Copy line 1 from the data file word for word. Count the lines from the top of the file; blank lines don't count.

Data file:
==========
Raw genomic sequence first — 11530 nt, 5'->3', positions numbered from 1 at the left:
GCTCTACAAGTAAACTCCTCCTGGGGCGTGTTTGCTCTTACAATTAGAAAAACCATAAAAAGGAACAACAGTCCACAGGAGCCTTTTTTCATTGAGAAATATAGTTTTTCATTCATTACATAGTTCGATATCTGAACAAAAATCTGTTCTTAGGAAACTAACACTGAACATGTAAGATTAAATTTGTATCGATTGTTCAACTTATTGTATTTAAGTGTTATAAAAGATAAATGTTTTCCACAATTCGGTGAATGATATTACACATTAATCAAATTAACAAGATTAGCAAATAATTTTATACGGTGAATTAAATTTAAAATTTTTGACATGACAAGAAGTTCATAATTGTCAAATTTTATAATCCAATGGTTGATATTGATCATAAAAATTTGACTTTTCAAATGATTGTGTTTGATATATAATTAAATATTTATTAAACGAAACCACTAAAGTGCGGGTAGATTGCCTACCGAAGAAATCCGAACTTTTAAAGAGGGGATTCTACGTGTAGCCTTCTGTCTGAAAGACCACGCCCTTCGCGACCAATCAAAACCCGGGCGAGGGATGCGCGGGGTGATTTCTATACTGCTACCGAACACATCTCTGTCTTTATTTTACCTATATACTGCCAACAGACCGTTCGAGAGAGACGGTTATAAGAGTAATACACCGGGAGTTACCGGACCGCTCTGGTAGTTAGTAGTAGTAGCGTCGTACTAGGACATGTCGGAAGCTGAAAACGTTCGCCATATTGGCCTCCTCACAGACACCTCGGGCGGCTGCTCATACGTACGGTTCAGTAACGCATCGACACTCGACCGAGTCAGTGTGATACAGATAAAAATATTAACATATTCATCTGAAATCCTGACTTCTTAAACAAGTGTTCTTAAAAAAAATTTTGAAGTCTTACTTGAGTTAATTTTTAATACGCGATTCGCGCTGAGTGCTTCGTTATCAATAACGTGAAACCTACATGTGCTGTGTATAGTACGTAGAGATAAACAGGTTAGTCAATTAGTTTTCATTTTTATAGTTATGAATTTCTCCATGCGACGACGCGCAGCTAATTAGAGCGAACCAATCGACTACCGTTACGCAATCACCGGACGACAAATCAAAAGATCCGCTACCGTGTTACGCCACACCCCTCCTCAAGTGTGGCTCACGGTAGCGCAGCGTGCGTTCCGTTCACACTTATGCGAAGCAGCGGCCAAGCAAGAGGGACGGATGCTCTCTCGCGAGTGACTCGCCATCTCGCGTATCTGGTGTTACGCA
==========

Raw genomic sequence first — 11530 nt, 5'->3', positions numbered from 1 at the left: